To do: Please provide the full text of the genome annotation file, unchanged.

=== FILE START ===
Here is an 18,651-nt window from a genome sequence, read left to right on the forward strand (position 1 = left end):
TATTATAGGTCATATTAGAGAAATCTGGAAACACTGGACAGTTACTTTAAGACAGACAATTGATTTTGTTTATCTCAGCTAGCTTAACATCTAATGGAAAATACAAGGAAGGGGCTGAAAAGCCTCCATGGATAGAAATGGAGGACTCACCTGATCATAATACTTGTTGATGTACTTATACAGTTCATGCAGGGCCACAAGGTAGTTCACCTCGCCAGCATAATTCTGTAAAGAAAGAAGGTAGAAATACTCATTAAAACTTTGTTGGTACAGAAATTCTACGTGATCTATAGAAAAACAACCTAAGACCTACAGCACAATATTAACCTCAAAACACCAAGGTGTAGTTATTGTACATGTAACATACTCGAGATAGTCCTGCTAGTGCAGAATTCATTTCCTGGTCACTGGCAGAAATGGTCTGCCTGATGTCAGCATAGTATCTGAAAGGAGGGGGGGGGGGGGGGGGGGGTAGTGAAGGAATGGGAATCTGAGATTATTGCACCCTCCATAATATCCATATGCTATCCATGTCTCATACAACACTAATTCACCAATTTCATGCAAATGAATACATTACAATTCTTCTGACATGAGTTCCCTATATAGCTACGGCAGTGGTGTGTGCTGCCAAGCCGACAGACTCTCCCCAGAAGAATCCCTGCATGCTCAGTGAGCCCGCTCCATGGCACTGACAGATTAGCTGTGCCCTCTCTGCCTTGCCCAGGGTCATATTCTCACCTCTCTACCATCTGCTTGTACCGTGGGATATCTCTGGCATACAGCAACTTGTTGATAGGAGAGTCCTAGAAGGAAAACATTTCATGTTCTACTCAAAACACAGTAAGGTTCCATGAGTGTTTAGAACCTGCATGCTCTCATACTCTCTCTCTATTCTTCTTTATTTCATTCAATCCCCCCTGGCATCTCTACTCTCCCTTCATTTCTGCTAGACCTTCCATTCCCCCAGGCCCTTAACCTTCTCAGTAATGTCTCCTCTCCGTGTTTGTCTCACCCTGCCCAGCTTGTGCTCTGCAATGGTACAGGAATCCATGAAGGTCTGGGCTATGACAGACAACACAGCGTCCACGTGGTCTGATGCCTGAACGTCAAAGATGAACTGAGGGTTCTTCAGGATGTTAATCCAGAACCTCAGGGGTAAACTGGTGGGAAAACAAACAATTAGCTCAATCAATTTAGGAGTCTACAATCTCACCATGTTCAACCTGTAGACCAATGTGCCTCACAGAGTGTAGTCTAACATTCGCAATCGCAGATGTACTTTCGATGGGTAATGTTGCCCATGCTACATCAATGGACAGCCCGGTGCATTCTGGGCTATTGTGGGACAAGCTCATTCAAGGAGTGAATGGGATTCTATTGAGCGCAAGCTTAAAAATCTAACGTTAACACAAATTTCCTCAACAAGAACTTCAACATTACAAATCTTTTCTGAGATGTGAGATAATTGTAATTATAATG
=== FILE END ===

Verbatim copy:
Here is an 18,651-nt window from a genome sequence, read left to right on the forward strand (position 1 = left end):
TATTATAGGTCATATTAGAGAAATCTGGAAACACTGGACAGTTACTTTAAGACAGACAATTGATTTTGTTTATCTCAGCTAGCTTAACATCTAATGGAAAATACAAGGAAGGGGCTGAAAAGCCTCCATGGATAGAAATGGAGGACTCACCTGATCATAATACTTGTTGATGTACTTATACAGTTCATGCAGGGCCACAAGGTAGTTCACCTCGCCAGCATAATTCTGTAAAGAAAGAAGGTAGAAATACTCATTAAAACTTTGTTGGTACAGAAATTCTACGTGATCTATAGAAAAACAACCTAAGACCTACAGCACAATATTAACCTCAAAACACCAAGGTGTAGTTATTGTACATGTAACATACTCGAGATAGTCCTGCTAGTGCAGAATTCATTTCCTGGTCACTGGCAGAAATGGTCTGCCTGATGTCAGCATAGTATCTGAAAGGAGGGGGGGGGGGGGGGGGGGGTAGTGAAGGAATGGGAATCTGAGATTATTGCACCCTCCATAATATCCATATGCTATCCATGTCTCATACAACACTAATTCACCAATTTCATGCAAATGAATACATTACAATTCTTCTGACATGAGTTCCCTATATAGCTACGGCAGTGGTGTGTGCTGCCAAGCCGACAGACTCTCCCCAGAAGAATCCCTGCATGCTCAGTGAGCCCGCTCCATGGCACTGACAGATTAGCTGTGCCCTCTCTGCCTTGCCCAGGGTCATATTCTCACCTCTCTACCATCTGCTTGTACCGTGGGATATCTCTGGCATACAGCAACTTGTTGATAGGAGAGTCCTAGAAGGAAAACATTTCATGTTCTACTCAAAACACAGTAAGGTTCCATGAGTGTTTAGAACCTGCATGCTCTCATACTCTCTCTCTATTCTTCTTTATTTCATTCAATCCCCCCTGGCATCTCTACTCTCCCTTCATTTCTGCTAGACCTTCCATTCCCCCAGGCCCTTAACCTTCTCAGTAATGTCTCCTCTCCGTGTTTGTCTCACCCTGCCCAGCTTGTGCTCTGCAATGGTACAGGAATCCATGAAGGTCTGGGCTATGACAGACAACACAGCGTCCACGTGGTCTGATGCCTGAACGTCAAAGATGAACTGAGGGTTCTTCAGGATGTTAATCCAGAACCTCAGGGGTAAACTGGTGGGAAAACAAACAATTAGCTCAATCAATTTAGGAGTCTACAATCTCACCATGTTCAACCTGTAGACCAATGTGCCTCACAGAGTGTAGTCTAACATTCGCAATCGCAGATGTACTTTCGATGGGTAATGTTGCCCATGCTACATCAATGGACAGCCCGGTGCATTCTGGGCTATTGTGGGACAAGCTCATTCAAGGAGTGAATGGGATTCTATTGAGCGCAAGCTTAAAAATCTAACGTTAACACAAATTTCCTCAACAAGAACTTCAACATTACAAATCTTTTCTGAGATGTGAGATAATTGTAATTATAATG